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- BENEATH the hedge or near the stream,
- A worm is known to stray,
- That shows by night a lucid beam,
- Which disappears by day.
- Disputes have been and still prevail
- From whence his rays proceed;
- Some give that honour to his tail,
- And others to his head.
- But this is sure,--the hand of might
- That kindles up the skies,
- Gives him a modicum of light,
- Proportion'd to his size.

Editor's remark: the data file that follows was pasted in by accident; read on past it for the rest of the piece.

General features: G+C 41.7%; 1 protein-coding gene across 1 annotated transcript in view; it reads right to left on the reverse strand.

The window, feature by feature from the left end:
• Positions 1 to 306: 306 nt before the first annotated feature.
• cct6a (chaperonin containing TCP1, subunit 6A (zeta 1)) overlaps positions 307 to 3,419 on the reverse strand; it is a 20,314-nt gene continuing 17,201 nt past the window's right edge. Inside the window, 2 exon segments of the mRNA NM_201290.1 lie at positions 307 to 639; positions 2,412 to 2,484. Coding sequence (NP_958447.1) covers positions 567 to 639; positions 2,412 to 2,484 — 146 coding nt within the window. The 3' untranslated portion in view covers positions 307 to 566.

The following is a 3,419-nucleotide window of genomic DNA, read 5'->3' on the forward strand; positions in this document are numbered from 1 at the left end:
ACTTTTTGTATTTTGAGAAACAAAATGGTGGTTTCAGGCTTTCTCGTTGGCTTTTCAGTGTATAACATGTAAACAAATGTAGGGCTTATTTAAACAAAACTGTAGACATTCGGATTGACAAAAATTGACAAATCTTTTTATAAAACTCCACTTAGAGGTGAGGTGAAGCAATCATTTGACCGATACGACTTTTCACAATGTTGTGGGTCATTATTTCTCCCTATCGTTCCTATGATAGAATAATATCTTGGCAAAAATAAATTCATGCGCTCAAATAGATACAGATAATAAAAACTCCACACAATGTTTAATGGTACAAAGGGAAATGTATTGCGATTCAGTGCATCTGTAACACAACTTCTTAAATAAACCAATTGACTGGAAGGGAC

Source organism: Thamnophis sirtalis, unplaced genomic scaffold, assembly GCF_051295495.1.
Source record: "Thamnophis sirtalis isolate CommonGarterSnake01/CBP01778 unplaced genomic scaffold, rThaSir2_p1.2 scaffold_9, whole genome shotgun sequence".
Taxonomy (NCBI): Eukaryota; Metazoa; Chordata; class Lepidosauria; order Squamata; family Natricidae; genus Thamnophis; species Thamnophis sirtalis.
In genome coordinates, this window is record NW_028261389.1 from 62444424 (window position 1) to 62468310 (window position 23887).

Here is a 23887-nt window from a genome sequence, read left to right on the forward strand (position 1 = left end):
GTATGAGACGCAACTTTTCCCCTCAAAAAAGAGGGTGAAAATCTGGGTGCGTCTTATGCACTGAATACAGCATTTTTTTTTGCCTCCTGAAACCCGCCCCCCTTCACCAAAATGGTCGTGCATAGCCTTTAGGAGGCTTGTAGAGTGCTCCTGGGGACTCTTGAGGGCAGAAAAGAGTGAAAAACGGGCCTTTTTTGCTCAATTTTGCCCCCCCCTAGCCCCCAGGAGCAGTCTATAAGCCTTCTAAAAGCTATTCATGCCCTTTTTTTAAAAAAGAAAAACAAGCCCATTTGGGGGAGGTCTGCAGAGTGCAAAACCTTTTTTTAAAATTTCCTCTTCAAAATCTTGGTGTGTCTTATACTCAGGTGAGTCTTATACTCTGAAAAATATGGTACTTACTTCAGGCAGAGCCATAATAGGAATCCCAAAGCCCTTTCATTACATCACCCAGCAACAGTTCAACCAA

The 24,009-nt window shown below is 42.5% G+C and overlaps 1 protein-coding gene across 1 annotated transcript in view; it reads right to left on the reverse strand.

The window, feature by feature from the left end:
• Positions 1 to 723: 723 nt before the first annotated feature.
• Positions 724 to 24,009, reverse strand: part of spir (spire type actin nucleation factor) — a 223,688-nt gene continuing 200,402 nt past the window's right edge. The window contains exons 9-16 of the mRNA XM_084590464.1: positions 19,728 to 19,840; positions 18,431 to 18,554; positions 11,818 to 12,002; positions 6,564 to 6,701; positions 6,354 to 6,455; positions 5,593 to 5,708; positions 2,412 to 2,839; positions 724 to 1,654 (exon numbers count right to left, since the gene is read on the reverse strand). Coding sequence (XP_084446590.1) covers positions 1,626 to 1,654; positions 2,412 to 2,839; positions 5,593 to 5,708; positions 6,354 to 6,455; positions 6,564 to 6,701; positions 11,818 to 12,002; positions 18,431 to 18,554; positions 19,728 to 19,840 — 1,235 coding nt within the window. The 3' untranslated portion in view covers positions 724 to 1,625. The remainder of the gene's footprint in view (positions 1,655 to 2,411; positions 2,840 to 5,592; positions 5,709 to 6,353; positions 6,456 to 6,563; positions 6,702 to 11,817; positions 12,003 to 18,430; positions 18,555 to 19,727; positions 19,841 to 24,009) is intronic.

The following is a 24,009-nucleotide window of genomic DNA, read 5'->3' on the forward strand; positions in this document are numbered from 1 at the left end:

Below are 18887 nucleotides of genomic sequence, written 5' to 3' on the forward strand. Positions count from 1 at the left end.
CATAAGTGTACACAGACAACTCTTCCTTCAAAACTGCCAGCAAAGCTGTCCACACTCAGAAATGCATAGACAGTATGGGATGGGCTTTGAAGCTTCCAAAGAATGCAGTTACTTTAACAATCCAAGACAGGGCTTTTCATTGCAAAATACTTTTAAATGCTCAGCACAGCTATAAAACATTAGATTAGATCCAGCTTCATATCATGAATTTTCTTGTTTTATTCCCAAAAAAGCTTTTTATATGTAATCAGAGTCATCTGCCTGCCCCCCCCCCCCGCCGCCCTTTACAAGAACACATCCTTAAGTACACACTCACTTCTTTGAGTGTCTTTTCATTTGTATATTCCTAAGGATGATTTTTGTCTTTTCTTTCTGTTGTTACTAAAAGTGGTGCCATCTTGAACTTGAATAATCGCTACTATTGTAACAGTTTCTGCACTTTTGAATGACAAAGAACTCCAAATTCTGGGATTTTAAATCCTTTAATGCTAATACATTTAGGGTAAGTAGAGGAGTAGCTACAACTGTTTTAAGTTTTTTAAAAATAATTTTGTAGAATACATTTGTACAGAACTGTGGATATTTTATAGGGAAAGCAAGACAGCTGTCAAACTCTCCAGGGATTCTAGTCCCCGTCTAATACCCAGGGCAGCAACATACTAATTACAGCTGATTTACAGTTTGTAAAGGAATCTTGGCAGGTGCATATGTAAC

- Perhaps indulgent Nature meant
- By such a lamp bestow'd,
- To bid the traveller, as he went,
- Be careful where he trod;
- Nor crush a worm, whose useful light
- Might serve, however small,
- To show a stumbling stone by night,
- And save him from a fall.
- Whate'er she meant, this truth divine
- Is legible and plain,
- 'Tis power Almighty bids him shine,
- Nor bids him shine in vain.
- Ye proud and wealthy, let this theme
- Teach humbler thoughts to you,
- Since such a reptile has its gem,
- And boasts its splendour, too.
- William Cowper
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